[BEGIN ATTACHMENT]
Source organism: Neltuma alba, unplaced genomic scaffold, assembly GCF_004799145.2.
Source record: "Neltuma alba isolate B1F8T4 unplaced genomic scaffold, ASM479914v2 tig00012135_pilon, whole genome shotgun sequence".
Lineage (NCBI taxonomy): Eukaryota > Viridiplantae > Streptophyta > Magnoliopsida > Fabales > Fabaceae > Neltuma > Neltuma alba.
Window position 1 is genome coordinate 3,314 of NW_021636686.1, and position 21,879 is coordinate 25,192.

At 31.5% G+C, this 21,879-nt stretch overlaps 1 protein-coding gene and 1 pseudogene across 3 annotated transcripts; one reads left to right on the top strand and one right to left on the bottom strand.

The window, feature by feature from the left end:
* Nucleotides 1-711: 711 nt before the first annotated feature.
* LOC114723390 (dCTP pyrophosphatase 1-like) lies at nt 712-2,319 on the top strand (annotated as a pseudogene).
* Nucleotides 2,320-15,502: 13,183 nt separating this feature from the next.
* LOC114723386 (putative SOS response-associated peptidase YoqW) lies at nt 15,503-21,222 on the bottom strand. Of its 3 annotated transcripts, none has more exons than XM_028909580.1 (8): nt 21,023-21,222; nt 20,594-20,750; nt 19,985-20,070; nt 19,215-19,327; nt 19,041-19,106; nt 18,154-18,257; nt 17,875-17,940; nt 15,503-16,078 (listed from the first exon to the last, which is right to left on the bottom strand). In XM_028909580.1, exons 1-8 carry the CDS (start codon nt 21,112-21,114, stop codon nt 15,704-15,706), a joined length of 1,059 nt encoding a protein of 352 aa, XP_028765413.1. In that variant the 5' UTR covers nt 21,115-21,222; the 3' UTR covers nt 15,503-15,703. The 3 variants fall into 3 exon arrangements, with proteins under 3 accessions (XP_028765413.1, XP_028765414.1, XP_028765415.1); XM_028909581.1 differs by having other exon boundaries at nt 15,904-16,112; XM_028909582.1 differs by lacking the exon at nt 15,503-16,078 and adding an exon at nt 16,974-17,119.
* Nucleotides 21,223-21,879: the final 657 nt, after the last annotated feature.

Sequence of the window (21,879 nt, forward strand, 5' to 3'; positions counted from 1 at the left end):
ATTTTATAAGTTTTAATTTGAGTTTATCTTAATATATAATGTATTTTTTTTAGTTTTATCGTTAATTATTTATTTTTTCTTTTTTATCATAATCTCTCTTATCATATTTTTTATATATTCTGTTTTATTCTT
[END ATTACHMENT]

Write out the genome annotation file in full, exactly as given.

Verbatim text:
Source organism: Neltuma alba, unplaced genomic scaffold, assembly GCF_004799145.2.
Source record: "Neltuma alba isolate B1F8T4 unplaced genomic scaffold, ASM479914v2 tig00012135_pilon, whole genome shotgun sequence".
Lineage (NCBI taxonomy): Eukaryota > Viridiplantae > Streptophyta > Magnoliopsida > Fabales > Fabaceae > Neltuma > Neltuma alba.
Window position 1 is genome coordinate 3,314 of NW_021636686.1, and position 21,879 is coordinate 25,192.

At 31.5% G+C, this 21,879-nt stretch overlaps 1 protein-coding gene and 1 pseudogene across 3 annotated transcripts; one reads left to right on the top strand and one right to left on the bottom strand.

The window, feature by feature from the left end:
* Nucleotides 1-711: 711 nt before the first annotated feature.
* LOC114723390 (dCTP pyrophosphatase 1-like) lies at nt 712-2,319 on the top strand (annotated as a pseudogene).
* Nucleotides 2,320-15,502: 13,183 nt separating this feature from the next.
* LOC114723386 (putative SOS response-associated peptidase YoqW) lies at nt 15,503-21,222 on the bottom strand. Of its 3 annotated transcripts, none has more exons than XM_028909580.1 (8): nt 21,023-21,222; nt 20,594-20,750; nt 19,985-20,070; nt 19,215-19,327; nt 19,041-19,106; nt 18,154-18,257; nt 17,875-17,940; nt 15,503-16,078 (listed from the first exon to the last, which is right to left on the bottom strand). In XM_028909580.1, exons 1-8 carry the CDS (start codon nt 21,112-21,114, stop codon nt 15,704-15,706), a joined length of 1,059 nt encoding a protein of 352 aa, XP_028765413.1. In that variant the 5' UTR covers nt 21,115-21,222; the 3' UTR covers nt 15,503-15,703. The 3 variants fall into 3 exon arrangements, with proteins under 3 accessions (XP_028765413.1, XP_028765414.1, XP_028765415.1); XM_028909581.1 differs by having other exon boundaries at nt 15,904-16,112; XM_028909582.1 differs by lacking the exon at nt 15,503-16,078 and adding an exon at nt 16,974-17,119.
* Nucleotides 21,223-21,879: the final 657 nt, after the last annotated feature.

Sequence of the window (21,879 nt, forward strand, 5' to 3'; positions counted from 1 at the left end):
ATTTTATAAGTTTTAATTTGAGTTTATCTTAATATATAATGTATTTTTTTTAGTTTTATCGTTAATTATTTATTTTTTCTTTTTTATCATAATCTCTCTTATCATATTTTTTATATATTCTGTTTTATTCTT